City Tests 'Green' Vehicles

Not green like grass and frogs; green like fuel-efficient and environmentally-friendly!

Eddie Davis, the City of Temple Terrace’s fleet maintenance foreman, slid into the seat of a two-passenger electric car.

He had just been inside an electric truck whose cab was slightly smaller. From the driver’s seat of the car, Davis smiled at the other city staff members who had gathered to learn more about the “green” vehicles.

“This one has more room,” he told them.

During the next few days, you might see city workers driving around town in these fuel-efficient, environmentally-friendly electric cars. They’re on loan from Suncoast Electric Vehicles until Monday afternoon (June 13) so that city employees can test them out. Eventually, the city might start phasing in these vehicles, replacing some of their older, gas-guzzling automobiles.

“This is the first step,” said Director Robert Gordon. “(We’re) always looking for ways to save money and conserve energy, and there’s a lot of interest in this one.”

Jonathan Nimphie, and his father and business partner, Richard Nimphie, brought the electric vehicles to the city on June 9. Their company, Suncoast Electric Vehicles, is based in St. Petersburg.

The truck, a Vantage vehicle, has a load capacity of about 1,500 pounds and costs about $21,000.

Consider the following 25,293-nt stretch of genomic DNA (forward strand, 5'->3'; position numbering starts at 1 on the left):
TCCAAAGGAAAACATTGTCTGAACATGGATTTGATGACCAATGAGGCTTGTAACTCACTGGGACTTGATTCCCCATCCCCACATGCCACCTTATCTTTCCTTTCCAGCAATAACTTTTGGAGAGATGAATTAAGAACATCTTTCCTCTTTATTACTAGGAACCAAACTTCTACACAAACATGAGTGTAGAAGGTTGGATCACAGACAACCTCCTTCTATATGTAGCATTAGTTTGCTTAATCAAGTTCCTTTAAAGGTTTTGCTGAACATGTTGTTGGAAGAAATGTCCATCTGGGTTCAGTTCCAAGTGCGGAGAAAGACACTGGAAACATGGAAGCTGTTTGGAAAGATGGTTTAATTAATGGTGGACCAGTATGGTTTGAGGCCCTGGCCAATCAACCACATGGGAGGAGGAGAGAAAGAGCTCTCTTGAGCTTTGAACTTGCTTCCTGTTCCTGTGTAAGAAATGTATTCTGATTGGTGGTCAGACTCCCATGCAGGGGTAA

The car, a Wheego vehicle, has front-wheel drive and costs about $18,900.

Both vehicles reach a maximum speed of 40 mph and can go about 40 miles before the lead acid batteries have to be recharged. It costs about 12 cents per kilowatt-hour to recharge the battery.

Three factors contribute to the battery range, Jonathan Nimphie explained: driving habits (the slower a driver accelerates from stop, the more battery power is conserved); terrain (a flatter landscape uses less power); and payload (the lighter the load the less the battery has to work to move the car). Batteries recharge in about six hours.

City staff had several questions about warranties, battery replacement costs and maintenance.

Jonathan Nimphie said the battery on the truck is under warranty for 12 months or 12,000 miles, and the battery for the car is under warranty for 36 months or 36,000 miles. There is no maintenance on the batteries; they cost about $2,600 to replace.

Maintenance to the actual vehicle is minimal, Nimphie continued, and there is a service technician who would come to Temple Terrace to work on the vehicles if city staff needed help.

There are also passenger vans and premium models available. Trucks can be outfitted with ladder racks, toolboxes, topper shells, dump beds and other accessories.

“I think there’s a pretty wide range of things we could use this for,” Gordon said, after seeing the Nimphies' presentation. “We’re excited about the possibilities, especially with the decreasing budget.”

Although the city hasn’t calculated the actual savings yet, the price of the electric vehicles is competitive with other vehicles the city has looked at, Gordon said. And the operating cost of the electric vehicles is a fraction of what the city pays for its gas-powered automobiles, he said.

“I could see this being a portion of our fleet,” he said.

After learning about each of the controls, Davis was ready to take the vehicles for a test drive.

“I’m excited about them,” he said. “It’s kind of the new wave—going green, saving money.”


Check out this video about Suncoast Electric Vehicles that was produced for Patch in March.

Grant Rimbey June 13, 2011 at 02:01 PM
Glad to see forward thinking at TT!


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